The Royal Borough of Kensington and Chelsea in west London approached the studio with the idea of replacing some of the borough’s existing newspaper kiosks. Observing newspaper sellers at work, the studio appreciated the strenuous work involved in shifting heavy piles of newspapers and magazines to rebuild the dis-play each morning, which sometimes took more than an hour. By night the kiosks were dead, uninteresting objects, sealed with shutters to protect them but with flat surfaces which seemed to invite defacement. The studio set itself the task of designing a newspaper kiosk that could be set up in ten minutes instead of an hour. It also wanted the kiosk to be a positive presence on the street even when closed and looked for a way to make it secure without using conventional flat shutters or hinged panels. Tiered shelving for the magazines and newspapers inside gives the kiosk its stepped form and instead of an obvious door or shutter, the curved walls at each end rotate open with the magazines in place. The kiosk sits on a recessed plinth so that it almost floats above the pavement and the impact of any street-level grime is minimised. A clerestory brings daylight in while at night, when lit, the little building feels like a nightlight for the street.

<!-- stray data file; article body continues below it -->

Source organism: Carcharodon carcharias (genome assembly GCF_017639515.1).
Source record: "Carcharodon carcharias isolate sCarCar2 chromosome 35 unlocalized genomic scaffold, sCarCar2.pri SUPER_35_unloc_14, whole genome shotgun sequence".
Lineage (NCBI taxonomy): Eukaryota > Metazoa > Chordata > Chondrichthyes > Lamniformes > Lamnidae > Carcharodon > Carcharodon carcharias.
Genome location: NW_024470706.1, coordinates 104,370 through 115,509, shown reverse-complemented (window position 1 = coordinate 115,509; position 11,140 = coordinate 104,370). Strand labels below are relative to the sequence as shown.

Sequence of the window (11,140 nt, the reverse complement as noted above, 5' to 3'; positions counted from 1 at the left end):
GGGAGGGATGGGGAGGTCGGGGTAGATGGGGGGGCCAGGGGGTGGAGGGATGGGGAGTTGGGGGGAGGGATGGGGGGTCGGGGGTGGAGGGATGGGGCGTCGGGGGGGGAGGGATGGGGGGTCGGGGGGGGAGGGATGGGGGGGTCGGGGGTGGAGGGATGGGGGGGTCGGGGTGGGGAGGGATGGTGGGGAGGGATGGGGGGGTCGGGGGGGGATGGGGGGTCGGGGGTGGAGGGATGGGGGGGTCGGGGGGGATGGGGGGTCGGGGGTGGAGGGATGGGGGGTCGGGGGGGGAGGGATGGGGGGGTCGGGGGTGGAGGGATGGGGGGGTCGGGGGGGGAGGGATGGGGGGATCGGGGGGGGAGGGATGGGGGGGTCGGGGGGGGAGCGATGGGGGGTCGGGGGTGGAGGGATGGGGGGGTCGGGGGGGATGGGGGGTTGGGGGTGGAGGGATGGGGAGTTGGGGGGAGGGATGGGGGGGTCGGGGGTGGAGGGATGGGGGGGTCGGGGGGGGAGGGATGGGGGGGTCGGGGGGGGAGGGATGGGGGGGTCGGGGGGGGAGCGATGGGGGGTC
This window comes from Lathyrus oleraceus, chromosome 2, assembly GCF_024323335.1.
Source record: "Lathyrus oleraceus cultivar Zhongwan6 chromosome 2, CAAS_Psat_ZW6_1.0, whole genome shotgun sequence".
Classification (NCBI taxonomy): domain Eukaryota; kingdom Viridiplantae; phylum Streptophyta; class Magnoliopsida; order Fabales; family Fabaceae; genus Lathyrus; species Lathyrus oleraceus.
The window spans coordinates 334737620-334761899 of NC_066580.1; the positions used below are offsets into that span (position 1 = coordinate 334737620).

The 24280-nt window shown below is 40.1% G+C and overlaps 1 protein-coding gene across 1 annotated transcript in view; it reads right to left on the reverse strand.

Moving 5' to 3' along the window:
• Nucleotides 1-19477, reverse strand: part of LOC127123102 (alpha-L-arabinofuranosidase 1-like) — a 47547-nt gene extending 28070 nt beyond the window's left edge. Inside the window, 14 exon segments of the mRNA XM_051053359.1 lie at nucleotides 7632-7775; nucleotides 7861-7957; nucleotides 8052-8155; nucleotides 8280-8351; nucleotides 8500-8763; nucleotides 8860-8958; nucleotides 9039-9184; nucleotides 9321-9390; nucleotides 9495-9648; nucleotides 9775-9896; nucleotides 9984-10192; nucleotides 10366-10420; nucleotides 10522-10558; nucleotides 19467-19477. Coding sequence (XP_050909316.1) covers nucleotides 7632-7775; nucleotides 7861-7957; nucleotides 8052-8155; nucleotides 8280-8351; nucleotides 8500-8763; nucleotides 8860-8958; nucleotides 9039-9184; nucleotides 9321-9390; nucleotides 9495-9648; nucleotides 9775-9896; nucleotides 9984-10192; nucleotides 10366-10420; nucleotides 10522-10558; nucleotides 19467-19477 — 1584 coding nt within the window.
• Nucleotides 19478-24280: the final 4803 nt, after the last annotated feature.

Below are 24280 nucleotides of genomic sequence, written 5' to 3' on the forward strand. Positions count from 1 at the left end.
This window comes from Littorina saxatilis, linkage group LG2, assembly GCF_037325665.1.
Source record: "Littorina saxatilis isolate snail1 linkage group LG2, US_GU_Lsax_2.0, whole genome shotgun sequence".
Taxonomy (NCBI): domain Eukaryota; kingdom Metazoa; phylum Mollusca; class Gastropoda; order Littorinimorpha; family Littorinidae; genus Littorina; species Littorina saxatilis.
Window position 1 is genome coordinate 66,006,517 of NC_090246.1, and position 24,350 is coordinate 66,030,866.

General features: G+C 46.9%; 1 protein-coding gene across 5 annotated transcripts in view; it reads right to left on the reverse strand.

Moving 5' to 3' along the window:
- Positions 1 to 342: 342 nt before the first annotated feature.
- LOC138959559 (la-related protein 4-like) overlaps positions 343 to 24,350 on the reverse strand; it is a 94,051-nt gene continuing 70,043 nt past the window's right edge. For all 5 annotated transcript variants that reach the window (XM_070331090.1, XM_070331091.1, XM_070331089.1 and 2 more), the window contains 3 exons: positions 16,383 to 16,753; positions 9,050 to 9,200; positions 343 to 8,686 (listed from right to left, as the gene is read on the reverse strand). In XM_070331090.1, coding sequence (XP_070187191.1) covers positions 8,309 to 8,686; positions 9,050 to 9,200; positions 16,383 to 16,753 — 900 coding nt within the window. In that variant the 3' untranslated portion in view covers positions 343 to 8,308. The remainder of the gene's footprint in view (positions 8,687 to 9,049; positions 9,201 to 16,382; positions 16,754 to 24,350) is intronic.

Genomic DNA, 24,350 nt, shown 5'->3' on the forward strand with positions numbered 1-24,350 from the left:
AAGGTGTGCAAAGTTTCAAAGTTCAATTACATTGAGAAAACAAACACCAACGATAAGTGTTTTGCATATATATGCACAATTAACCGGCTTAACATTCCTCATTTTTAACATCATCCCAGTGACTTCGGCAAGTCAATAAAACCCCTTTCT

Royal Borough of
Kensington and Chelsea


London, UK





Project Leader

Mark Burrows, Stuart Wood

Studio team

Rachel Hain


Guttridge, Toby Maclean, Manage, Packman Lucas, TALL Engineers